GETTYSBURG, Pa. – About 30 Ku Klux Klan members proclaimed hatred for blacks, Jews, gays and Latinos as they stood behind barricades at the Civil War battlefield where Abraham Lincoln delivered the Gettysburg Address.
Gordon Young of the World Knights of the Ku Klux Klan also called Saturday for the U.S. to pull its troops out of Iraq and use them to patrol the Mexican border to stop illegal immigration.
The World Knights obtained a permit in July for the two-hour demonstration. The National Park Service granted it under the group's First Amendment rights to free speech.
Several groups counterdemonstrated. Park Service spokeswoman Katy Lawhon said there were no major incidents; one man was cited for entering a restricted area carrying a rainbow flag.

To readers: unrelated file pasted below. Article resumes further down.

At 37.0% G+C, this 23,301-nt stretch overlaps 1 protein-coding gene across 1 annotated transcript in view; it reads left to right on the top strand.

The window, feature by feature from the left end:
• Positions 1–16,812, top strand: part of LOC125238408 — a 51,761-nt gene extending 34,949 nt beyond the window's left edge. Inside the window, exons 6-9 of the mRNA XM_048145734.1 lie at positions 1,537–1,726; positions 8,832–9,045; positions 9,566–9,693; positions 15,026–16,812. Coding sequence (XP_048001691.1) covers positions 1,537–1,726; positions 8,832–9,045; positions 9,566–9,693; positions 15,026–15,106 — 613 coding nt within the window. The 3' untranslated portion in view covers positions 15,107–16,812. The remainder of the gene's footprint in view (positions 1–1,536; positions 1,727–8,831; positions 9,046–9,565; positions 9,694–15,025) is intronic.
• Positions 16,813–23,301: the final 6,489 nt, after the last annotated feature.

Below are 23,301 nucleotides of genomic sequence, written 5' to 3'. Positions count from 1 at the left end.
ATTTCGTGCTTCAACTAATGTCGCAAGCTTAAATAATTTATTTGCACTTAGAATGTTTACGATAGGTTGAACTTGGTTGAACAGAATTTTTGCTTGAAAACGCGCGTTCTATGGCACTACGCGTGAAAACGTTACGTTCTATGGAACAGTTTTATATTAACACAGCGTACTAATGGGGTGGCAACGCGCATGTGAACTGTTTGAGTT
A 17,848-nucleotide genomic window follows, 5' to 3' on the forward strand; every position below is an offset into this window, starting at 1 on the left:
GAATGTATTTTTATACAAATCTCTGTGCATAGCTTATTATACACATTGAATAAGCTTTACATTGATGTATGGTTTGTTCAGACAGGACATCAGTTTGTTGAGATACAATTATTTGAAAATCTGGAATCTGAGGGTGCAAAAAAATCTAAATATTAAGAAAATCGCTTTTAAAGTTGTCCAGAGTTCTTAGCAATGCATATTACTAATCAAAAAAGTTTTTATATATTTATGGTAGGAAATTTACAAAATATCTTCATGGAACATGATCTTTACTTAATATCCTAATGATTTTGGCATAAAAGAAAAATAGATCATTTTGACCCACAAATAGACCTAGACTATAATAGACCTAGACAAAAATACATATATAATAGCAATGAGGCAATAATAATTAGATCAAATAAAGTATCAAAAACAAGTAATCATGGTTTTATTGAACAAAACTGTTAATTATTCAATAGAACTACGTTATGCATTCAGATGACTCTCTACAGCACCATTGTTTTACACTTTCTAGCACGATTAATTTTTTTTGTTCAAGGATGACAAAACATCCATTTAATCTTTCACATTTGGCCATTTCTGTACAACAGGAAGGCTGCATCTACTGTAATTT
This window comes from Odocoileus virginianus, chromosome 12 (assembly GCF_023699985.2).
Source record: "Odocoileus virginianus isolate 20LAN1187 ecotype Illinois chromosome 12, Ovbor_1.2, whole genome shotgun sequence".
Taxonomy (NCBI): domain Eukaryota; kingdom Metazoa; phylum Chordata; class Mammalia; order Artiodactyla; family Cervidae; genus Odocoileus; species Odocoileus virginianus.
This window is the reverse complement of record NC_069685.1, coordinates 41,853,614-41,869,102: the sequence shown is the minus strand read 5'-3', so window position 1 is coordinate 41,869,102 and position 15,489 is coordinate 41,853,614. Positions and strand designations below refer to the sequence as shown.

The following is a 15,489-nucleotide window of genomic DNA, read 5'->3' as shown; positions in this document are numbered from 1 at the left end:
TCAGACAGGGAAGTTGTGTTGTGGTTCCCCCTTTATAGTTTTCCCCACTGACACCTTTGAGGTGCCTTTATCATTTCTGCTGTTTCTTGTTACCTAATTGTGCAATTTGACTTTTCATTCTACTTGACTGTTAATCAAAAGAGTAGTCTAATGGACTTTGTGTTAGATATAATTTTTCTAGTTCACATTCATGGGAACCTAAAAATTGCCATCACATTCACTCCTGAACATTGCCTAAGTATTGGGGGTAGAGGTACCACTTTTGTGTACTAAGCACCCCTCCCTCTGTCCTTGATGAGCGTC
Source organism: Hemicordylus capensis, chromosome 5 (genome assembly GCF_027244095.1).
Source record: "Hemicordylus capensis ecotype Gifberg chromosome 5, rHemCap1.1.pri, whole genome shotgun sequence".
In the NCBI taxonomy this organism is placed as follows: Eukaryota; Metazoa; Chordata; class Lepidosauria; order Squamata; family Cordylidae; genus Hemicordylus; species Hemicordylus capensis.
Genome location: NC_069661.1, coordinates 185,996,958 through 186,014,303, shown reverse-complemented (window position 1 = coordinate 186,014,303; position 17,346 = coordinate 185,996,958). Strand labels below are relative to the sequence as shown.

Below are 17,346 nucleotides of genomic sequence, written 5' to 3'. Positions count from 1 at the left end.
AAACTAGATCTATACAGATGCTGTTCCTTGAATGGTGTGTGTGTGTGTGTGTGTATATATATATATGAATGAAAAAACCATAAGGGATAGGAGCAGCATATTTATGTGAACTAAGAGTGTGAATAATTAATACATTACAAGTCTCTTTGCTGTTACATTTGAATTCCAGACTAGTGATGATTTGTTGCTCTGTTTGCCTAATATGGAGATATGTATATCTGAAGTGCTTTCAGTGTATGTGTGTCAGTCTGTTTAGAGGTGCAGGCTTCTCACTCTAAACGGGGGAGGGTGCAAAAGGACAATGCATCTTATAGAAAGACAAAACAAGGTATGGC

Confederate re-enactors from Virginia protested the Klan's adoption of the Confederate battle flag as an emblem and its claim to be a continuance of the Confederate cause.
"These guys don't stand for anything I stand for," said Tim McCown of Jefferson, Md. "And it's time we disengage our flag from what they stand for."
Representatives of the national Sons of Confederate Veterans also came to protest the Klan's efforts to identify with the Confederacy. In a nearby park, churches and other groups held a Unity Day rally.
Gettysburg resident Steve Alexander, 52, shouted himself hoarse from the barricades, calling the Klansmen cowards, and worse.
"I'm sick and tired of this," Alexander said.
More than 150 law enforcement officials patrolled the event, which drew about 200 spectators, some of whom echoed the Klan's calls while others jeered their rhetoric.
Young's group and other white-supremacist organizations held a similar event June 10 at Antietam National Battlefield in Sharpsburg, Md.